Google wins its Java case against Oracle (again), saves billions in fees — for now
The jury agreed Google's use of Java APIs was "Fair Use" under copyright law.
Oracle was seeking roughly $9 billion in licensing fees and damages from Google for the use of Java APIs in Android. However, earlier today, a jury found that Google’s use of Java constituted “Fair Use” under US copyright law.
Fair Use is a defense to a claim of copyright infringement. Usually, it is invoked when copyrighted work is used for educational, journalistic, creative, satirical or selected other purposes. The jury verdict was reportedly unanimous.
If this story feels like deja vu, that’s because this was a retrial of a portion of the same litigation that originally took place in 2012. Google won a total victory against Oracle the first time around.
In 2010, Oracle sued Google for patent and copyright infringement and other claims. Google prevailed, and the judge in the original trial said that the Java APIs used by Google could not be copyrighted.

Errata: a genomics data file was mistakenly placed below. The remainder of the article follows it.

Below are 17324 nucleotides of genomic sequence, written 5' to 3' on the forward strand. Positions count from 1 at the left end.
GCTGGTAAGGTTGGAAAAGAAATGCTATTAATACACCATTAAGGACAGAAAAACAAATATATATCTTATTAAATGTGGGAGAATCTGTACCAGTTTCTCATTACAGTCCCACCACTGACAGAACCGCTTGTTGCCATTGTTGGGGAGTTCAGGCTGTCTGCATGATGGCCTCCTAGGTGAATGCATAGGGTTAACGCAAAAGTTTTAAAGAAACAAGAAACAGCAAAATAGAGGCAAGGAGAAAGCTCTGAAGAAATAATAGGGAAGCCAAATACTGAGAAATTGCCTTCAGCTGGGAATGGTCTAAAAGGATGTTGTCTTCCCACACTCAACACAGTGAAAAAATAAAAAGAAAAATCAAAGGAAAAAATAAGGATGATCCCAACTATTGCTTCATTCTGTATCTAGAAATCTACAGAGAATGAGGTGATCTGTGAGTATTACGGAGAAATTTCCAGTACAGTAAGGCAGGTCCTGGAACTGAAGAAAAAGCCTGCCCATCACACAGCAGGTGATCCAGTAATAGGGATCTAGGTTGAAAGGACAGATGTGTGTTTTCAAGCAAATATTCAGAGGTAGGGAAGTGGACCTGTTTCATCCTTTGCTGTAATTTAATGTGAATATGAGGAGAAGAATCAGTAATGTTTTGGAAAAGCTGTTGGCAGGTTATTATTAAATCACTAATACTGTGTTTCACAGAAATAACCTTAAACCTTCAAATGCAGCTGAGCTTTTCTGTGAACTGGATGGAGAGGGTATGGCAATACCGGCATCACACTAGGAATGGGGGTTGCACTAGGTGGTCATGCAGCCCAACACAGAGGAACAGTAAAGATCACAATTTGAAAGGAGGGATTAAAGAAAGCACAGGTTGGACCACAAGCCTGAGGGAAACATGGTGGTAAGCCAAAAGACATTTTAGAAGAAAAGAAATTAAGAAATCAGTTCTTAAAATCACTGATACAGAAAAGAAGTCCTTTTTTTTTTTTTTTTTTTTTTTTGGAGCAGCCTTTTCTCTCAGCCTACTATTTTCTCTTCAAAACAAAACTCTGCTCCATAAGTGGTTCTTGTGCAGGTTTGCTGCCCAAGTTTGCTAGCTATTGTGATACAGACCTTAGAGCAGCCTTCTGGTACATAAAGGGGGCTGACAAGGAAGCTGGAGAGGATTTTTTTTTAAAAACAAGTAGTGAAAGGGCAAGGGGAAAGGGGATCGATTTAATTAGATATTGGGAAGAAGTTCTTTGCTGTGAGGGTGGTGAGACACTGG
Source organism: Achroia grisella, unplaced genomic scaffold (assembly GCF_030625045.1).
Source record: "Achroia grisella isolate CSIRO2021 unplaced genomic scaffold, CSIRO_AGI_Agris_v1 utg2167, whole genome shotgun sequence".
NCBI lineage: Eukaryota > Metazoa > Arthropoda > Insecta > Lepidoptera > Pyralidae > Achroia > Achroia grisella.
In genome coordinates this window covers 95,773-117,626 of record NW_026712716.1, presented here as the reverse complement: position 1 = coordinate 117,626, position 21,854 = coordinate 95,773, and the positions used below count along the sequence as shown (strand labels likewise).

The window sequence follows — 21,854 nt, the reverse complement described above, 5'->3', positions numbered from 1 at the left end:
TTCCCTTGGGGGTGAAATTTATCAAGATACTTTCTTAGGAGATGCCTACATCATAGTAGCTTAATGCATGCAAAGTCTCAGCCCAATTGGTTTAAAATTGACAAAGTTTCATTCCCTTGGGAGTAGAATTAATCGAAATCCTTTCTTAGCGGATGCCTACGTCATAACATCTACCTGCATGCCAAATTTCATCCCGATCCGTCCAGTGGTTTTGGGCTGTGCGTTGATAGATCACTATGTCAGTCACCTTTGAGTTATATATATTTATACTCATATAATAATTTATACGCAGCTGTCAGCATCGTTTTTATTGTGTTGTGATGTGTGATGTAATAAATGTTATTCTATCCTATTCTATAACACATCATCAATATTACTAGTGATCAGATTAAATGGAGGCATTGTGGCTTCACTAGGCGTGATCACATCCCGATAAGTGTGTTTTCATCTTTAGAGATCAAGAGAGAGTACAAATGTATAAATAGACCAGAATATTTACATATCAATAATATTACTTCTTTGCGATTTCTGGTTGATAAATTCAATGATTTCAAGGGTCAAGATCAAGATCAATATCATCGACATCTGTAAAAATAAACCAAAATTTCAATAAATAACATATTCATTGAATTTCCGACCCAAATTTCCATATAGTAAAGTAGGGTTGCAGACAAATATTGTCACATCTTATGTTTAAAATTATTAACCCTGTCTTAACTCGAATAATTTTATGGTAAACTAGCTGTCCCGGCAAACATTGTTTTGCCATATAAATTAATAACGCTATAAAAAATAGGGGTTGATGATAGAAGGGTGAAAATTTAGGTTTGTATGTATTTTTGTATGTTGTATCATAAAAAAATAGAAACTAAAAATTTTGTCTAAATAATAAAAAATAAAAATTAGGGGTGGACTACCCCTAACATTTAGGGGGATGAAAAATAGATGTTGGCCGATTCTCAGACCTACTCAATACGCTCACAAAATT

Oracle appealed the copyright issue and won in 2014. The verdict today was based on a retrial of the copyright claim in the wake of the appellate court ruling. As indicated, the jury decided in favor of Google — finding that there was copyright infringement but that the infringement was permissible under Fair Use.
Oracle has already indicated it will appeal. The following is a statement provided to Fortune:
We strongly believe that Google developed Android by illegally copying core Java technology to rush into the mobile device market. Oracle brought this lawsuit to put a stop to Google’s illegal behavior. We believe there are numerous grounds for appeal and we plan to bring this case back to the Federal Circuit on appeal.
If Oracle wins again on appeal, the case could eventually wind up before the US Supreme Court.